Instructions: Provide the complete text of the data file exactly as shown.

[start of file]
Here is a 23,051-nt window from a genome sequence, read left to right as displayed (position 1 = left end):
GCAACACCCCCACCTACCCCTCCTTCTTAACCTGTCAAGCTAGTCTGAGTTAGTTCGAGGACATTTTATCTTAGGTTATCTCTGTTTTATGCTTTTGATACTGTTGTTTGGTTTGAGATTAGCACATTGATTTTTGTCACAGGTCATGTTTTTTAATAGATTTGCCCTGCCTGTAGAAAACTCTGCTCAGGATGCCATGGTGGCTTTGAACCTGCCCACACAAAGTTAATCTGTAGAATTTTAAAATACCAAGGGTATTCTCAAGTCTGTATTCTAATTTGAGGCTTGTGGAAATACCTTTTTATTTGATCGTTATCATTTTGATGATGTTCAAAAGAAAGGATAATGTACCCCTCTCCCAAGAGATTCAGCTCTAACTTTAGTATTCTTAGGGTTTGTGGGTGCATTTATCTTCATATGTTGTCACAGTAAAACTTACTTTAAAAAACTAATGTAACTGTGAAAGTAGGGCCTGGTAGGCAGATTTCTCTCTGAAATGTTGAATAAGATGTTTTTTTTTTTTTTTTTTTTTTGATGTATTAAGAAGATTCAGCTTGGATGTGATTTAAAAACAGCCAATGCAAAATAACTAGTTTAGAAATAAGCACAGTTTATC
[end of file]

Here is a 23,051-nt window from a genome sequence, read left to right as displayed (position 1 = left end):
GCAACACCCCCACCTACCCCTCCTTCTTAACCTGTCAAGCTAGTCTGAGTTAGTTCGAGGACATTTTATCTTAGGTTATCTCTGTTTTATGCTTTTGATACTGTTGTTTGGTTTGAGATTAGCACATTGATTTTTGTCACAGGTCATGTTTTTTAATAGATTTGCCCTGCCTGTAGAAAACTCTGCTCAGGATGCCATGGTGGCTTTGAACCTGCCCACACAAAGTTAATCTGTAGAATTTTAAAATACCAAGGGTATTCTCAAGTCTGTATTCTAATTTGAGGCTTGTGGAAATACCTTTTTATTTGATCGTTATCATTTTGATGATGTTCAAAAGAAAGGATAATGTACCCCTCTCCCAAGAGATTCAGCTCTAACTTTAGTATTCTTAGGGTTTGTGGGTGCATTTATCTTCATATGTTGTCACAGTAAAACTTACTTTAAAAAACTAATGTAACTGTGAAAGTAGGGCCTGGTAGGCAGATTTCTCTCTGAAATGTTGAATAAGATGTTTTTTTTTTTTTTTTTTTTTTGATGTATTAAGAAGATTCAGCTTGGATGTGATTTAAAAACAGCCAATGCAAAATAACTAGTTTAGAAATAAGCACAGTTTATC